What has been your greatest success so far?
Ribhu: When we started WasteLess we dreamed of creating materials for schools in and around Auroville, and now the materials are being used all over India and even internationally, for instance in Luxemburg, Portugal, South Africa, Argentina and Australia.
Chandrah: We have succeeded in creating materials that convey the big picture – from resource extraction and industrial production to consumerism, disposal and recycling. Moreover, students adopt better habits, and spread them. For example, class 5 students in Chennai played one of our games and learned about resin codes that help to identify safe plastic. They started to check resin codes everywhere. They quickly found out that most of their lunch boxes were made from toxic PVC and immediately demanded to switch to safer polypropylene or, even better, stainless steel. Their feedback inspired us to create a new game we call kNOw PLASTICS and we hope it will have an even greater impact on many more young minds.
How do you finance your work?
Chandrah: To fund our projects we mainly rely on grants and donations. As a non-profit social enterprise, we focus on impact rather than maximum revenues. We do charge the private schools we work with, however, and that income helps us to support low-income schools.
Is there any opposition to your work?
Ribhu: Dealing with waste is like swimming upstream in a fast flowing river. Modern society tells us that, to be good citizens, we must buy more new stuff. Our message of reducing consumption and buying more responsibly does not match the current global culture of consumerism. It is not seen as cool or attractive. Even in environmental discussions, waste is the last thing people are interested in. Water and energy seem more important.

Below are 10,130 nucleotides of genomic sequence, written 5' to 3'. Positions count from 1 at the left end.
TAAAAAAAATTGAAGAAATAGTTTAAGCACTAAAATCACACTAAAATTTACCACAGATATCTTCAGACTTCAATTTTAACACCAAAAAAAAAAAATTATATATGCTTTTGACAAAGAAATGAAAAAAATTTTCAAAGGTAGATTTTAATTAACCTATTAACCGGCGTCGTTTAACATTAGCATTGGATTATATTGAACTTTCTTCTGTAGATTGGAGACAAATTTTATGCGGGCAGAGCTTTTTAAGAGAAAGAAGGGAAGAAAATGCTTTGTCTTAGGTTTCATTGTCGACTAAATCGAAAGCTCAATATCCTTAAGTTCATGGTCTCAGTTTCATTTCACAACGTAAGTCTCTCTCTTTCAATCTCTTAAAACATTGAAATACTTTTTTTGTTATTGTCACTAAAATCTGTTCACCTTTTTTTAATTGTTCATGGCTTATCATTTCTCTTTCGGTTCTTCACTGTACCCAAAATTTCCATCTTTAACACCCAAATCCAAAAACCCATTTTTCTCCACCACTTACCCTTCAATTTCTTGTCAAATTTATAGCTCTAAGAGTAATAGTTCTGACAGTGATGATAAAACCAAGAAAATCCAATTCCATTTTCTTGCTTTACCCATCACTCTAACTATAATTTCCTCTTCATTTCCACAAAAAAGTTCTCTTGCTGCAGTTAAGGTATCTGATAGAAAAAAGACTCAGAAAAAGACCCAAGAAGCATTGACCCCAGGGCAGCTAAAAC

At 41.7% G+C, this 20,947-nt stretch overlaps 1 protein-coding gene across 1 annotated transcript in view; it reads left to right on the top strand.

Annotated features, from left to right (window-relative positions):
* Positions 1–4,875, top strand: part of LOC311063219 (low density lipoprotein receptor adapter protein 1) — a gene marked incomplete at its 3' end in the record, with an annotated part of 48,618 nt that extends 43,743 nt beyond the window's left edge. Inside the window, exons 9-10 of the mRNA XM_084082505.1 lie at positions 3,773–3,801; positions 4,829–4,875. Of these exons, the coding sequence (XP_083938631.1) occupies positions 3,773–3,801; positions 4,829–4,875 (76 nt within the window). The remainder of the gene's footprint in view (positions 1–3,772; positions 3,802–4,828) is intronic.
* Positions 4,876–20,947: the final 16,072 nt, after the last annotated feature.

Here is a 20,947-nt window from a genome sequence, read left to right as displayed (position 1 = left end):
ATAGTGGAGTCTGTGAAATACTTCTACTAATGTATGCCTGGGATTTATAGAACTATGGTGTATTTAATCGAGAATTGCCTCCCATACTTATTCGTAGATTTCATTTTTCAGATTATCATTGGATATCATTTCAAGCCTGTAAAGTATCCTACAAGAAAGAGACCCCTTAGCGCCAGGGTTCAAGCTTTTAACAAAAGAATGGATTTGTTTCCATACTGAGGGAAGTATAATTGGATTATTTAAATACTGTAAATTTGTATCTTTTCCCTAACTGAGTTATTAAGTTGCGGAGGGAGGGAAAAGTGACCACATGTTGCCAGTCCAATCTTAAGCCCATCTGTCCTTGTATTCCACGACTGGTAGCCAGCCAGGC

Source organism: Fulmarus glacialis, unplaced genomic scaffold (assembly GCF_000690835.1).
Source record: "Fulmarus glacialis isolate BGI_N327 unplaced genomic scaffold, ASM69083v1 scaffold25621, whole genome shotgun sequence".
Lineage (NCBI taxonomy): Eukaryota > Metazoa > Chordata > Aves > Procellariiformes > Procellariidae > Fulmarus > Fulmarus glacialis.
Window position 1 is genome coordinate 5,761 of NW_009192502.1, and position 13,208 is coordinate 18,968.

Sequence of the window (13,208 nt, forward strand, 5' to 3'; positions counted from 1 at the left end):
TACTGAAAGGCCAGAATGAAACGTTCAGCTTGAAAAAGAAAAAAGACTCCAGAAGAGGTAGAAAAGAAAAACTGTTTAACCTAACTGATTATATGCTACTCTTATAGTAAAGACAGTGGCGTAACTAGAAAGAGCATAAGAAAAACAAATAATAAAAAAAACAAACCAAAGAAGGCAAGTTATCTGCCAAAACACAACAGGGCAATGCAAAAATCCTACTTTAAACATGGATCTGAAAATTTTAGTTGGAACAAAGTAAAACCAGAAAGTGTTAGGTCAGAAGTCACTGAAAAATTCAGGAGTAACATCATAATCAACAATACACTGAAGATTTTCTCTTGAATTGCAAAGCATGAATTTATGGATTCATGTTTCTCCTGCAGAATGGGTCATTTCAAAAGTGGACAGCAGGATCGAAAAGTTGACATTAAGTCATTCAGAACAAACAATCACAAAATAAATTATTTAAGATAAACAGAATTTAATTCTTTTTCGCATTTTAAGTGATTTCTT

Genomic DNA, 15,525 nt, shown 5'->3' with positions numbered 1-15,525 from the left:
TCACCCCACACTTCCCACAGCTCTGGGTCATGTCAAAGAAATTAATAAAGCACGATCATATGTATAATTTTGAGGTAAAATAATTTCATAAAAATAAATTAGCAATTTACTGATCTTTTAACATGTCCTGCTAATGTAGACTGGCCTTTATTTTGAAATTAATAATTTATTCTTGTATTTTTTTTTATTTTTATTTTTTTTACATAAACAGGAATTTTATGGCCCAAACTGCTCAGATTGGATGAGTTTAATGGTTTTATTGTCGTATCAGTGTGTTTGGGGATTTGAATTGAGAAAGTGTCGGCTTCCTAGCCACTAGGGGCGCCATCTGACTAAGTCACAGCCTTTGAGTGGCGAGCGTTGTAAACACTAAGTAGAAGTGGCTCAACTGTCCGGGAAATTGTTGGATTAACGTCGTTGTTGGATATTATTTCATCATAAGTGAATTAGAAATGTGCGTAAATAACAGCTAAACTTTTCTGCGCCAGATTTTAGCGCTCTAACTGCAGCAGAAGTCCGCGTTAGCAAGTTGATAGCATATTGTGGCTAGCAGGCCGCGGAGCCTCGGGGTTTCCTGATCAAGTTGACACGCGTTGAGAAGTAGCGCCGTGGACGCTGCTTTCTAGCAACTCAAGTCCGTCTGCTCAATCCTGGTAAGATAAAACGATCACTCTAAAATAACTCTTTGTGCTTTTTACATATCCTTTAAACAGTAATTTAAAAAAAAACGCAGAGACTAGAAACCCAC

What opportunities do you see in employing volunteers?
Ribhu: Volunteers can offer a fresh outlook. Working on waste issues for years, one’s mind tends to get a bit stuck. But just because we have a lot of experience does not necessarily mean we always have the right answers. Young volunteers come up with innovative and different answers. They do valuable work, helping us to reach more children and schools.
Are there differences between weltwärts volunteers and other volunteers working for WasteLess?
Chandrah: weltwärts volunteers are relatively young, between 18 – 25 years of age, and often come fresh out of school. Therefore, they are closer to our target group. What makes weltwärts volunteers really valuable is their commitment to work for one whole year. The long timespan allows them to assume a sense of leadership and carry out projects of their own, rather than only contributing small parts. Short-term volunteers, in contrast, often require a lot of time and attention at first, and then tend to leave by the time they have become really helpful.
What is your wish for the future?
Ribhu: We would like the government to take our materials and use them in schools, so all students learn about waste. Right now, as a small organisation, we don’t have the scale to reach as many students as we would like to. This autumn we will start a crowd funding campaign to spread our ‘Pick it Up Educational Programme’ to 5,000 students across India.
Ribhu Vohra and Chandrah Nusselein are the founders of WasteLess, an NGO in southern India.
Darius Meissner and Kaya Schloessler are two young Germans who spent one year volunteering with WasteLess. They were seconded by the German NGO Auroville International Deutschland in the context of the weltwärts programme, which is supported by Engagement Global on behalf of Germany’s Federal Ministry for Economic Cooperation and Development.